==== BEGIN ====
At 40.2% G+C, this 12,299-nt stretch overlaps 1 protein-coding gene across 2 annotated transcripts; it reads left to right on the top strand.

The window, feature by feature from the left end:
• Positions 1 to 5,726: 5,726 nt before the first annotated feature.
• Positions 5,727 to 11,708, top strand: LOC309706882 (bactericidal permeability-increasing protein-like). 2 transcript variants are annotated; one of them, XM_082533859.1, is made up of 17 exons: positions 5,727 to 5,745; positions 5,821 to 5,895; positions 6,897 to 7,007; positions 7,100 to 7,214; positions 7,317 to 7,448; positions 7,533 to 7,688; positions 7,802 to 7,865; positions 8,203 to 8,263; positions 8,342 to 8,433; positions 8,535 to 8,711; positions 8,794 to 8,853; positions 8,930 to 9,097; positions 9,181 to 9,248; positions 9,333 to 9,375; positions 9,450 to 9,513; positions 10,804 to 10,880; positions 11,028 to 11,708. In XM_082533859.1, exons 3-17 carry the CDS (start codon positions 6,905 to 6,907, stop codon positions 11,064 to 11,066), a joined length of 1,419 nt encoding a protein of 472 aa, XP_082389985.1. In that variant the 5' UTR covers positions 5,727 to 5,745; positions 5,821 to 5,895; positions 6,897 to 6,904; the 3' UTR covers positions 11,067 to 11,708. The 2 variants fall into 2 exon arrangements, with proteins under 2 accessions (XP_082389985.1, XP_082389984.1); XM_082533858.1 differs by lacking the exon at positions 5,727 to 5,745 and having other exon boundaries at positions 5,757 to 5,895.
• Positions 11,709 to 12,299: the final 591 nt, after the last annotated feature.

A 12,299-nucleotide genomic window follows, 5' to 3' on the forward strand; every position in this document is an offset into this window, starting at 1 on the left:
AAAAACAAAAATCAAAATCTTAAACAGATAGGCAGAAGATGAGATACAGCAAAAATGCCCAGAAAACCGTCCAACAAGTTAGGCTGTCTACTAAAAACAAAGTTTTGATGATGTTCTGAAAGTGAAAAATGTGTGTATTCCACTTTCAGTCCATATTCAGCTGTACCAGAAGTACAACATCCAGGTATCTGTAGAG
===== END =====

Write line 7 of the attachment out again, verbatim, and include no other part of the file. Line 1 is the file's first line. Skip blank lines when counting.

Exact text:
AAAAACAAAAATCAAAATCTTAAACAGATAGGCAGAAGATGAGATACAGCAAAAATGCCCAGAAAACCGTCCAACAAGTTAGGCTGTCTACTAAAAACAAAGTTTTGATGATGTTCTGAAAGTGAAAAATGTGTGTATTCCACTTTCAGTCCATATTCAGCTGTACCAGAAGTACAACATCCAGGTATCTGTAGAG